However, those that were born in the commercial era of the seventies were dictated a singular methodology that allowed for individual interpretations without the necessity of a Lineage Identifier. Those that stick to the “motion mandate” are restricted on one hand by the concept, but mitigate that through tailoring and the ability to interpret their lessons and understandings as they desire, to the level of their own sophistication and intellect.

    This interpretation is based on “motion” and had its singular objective adopted by Parker from Mok Gar — also called Splashing Hands by one of Xifu Lefiti’s lower rank students. It contains all of the of the slashing, ripping, gouges, and stomping of downed attackers found in Mok Gar, taught with a motion-based theme to effect quick self-defense skills for commercial viability.

    It works and left the morality of its use to the teacher and their students. This is where the bulk of the Ed Parker lineage students reside today, and Mok Gar is the primary methodology influence on what they have learned.

    Discussions about different style influences are valid, but more so outside of the Chinese Arts. Because of the base science aspect, I was always taught the Chinese Arts are “all the same,” and only methodologies differ to reach essentially similar objectives.

    Other arts are not necessarily based on science, but cultural philosophies and creator personal preferences. I know all of my Chinese Teachers felt this way, and for that reason, they usually only made references to methodologies, rather than styles.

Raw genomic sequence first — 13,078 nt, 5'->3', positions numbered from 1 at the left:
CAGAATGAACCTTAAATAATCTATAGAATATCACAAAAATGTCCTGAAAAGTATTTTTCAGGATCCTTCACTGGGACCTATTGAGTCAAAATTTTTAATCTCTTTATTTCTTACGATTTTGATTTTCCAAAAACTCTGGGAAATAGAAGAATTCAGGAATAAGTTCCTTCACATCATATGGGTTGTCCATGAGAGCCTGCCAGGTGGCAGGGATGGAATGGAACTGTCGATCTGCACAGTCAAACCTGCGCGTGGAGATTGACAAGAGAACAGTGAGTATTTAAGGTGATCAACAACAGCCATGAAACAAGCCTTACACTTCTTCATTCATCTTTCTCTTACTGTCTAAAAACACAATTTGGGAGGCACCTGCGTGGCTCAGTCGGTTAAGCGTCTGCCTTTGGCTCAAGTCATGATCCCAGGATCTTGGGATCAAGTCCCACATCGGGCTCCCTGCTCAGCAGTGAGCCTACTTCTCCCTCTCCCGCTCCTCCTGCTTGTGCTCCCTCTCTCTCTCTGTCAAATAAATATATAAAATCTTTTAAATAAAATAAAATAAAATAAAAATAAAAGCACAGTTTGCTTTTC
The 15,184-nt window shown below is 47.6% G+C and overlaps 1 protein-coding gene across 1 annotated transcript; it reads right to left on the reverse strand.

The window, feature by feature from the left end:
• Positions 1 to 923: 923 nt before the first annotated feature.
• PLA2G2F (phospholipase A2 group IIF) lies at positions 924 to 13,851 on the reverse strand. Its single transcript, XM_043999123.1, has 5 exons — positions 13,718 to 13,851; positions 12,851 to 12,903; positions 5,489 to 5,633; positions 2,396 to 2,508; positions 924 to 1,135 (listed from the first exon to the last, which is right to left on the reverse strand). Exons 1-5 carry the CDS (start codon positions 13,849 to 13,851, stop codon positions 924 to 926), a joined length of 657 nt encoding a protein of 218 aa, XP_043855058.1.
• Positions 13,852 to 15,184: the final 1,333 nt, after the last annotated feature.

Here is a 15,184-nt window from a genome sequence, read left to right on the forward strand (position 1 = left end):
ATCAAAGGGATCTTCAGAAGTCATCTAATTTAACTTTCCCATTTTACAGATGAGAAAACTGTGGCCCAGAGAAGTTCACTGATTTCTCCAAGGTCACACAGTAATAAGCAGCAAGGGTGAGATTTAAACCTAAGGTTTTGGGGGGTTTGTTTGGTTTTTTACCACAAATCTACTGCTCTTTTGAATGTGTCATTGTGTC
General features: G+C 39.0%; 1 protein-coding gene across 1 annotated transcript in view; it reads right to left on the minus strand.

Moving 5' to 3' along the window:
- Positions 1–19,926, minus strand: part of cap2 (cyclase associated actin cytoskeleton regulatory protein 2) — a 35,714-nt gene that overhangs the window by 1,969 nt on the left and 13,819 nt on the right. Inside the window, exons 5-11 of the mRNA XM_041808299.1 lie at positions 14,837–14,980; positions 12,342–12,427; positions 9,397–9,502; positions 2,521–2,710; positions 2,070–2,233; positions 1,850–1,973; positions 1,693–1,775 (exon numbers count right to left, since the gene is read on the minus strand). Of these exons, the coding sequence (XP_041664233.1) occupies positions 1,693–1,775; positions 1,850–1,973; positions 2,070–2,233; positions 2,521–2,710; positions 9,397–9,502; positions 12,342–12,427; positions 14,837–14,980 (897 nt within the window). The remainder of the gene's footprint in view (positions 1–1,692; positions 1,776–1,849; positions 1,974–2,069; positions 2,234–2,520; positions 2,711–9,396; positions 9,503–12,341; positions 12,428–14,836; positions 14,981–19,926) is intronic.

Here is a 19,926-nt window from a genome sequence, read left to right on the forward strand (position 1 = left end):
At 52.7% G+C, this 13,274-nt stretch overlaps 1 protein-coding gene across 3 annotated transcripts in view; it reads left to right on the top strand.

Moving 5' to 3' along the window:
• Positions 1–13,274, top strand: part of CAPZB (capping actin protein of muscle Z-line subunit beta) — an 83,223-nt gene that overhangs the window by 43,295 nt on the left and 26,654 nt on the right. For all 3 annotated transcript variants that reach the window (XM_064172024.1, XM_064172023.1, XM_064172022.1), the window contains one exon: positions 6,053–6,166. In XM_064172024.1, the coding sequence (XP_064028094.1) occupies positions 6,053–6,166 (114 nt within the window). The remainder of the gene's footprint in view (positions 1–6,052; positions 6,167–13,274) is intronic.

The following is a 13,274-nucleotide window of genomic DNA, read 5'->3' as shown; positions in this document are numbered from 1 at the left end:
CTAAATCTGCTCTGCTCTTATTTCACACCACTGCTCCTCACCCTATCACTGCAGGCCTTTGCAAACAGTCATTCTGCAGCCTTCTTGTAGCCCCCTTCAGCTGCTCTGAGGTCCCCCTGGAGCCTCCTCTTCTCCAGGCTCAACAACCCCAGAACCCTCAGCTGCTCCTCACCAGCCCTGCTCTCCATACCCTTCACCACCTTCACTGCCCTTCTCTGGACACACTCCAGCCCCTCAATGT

The issue of “styles” was promoted by the more traditional arts. Some, created for various reasons other than “fighting,” promoted a particular “way” over practical applications.

    These, including the Chinese, can be heavily culturally influenced to purposely elongate the process of learning artificially as a lifelong experience and endeavor. While all arts are a “lifelong” journey, some artificially withhold effective methods while waiting to build character and show “worthiness” for the knowledge.

    Today many argue about style sometimes because of personal identity issues, and/or a need to distinguish oneself from others, while in the past it was only to establish methodology parameters in training, not identity. This is why today in the Chinese Arts, in particular, some vehemently defend their "style" distinctions as if it really mattered in reality.

    The reason the arts are studied will determine where you sit, but from the catbird seat, means testing is a far more important place to put one's energy.

    So in answer to the question, "What Chinese Arts contributed to Mr. Parker's Kenpo-Karate?" it would be primarily Mok Gar, Five Animal, Hung Gar, Sil Lum for some, plus every practical aspect of every other art that Parker ever came into contact with.
    "Nothing is more dangerous than the conscientiously ignorant, or the sincerely stupid." - Martin Luther King Jr.

    "Knowledge speaks but wisdom listens." - Ed Parker Sr.

    "It's much easier to quote, than to know." - Ron Chapél


    www.MSUACF.com

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    Default Re: Ed Parker’s Chinese Influences

    Thank you Doc for leaving us a kenpo.heritage that surpasses our dreams! I'm printing what you have written to give to others who are our future brothers and sisters. I was raised on n the street kenpo of the 1960's. I've passed on much of what I know to my son Alex. He works a club in Minneapolis and does security. Last night he evicted a patron through a set of double doors with one movement. I told him to watch his back! We love doing for you Doc and greatly appreciate what you are doing for us all!

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    Default Re: Ed Parker’s Chinese Influences

    Good stuff. Thank you.
    Clear mind, clear movement. Mastery of the Arts is mastery over the Self. That in this moment, this motion, the thoughts, memories, impulses and passions that cloud the mind must yield to the clarity of purpose, and purity of motion.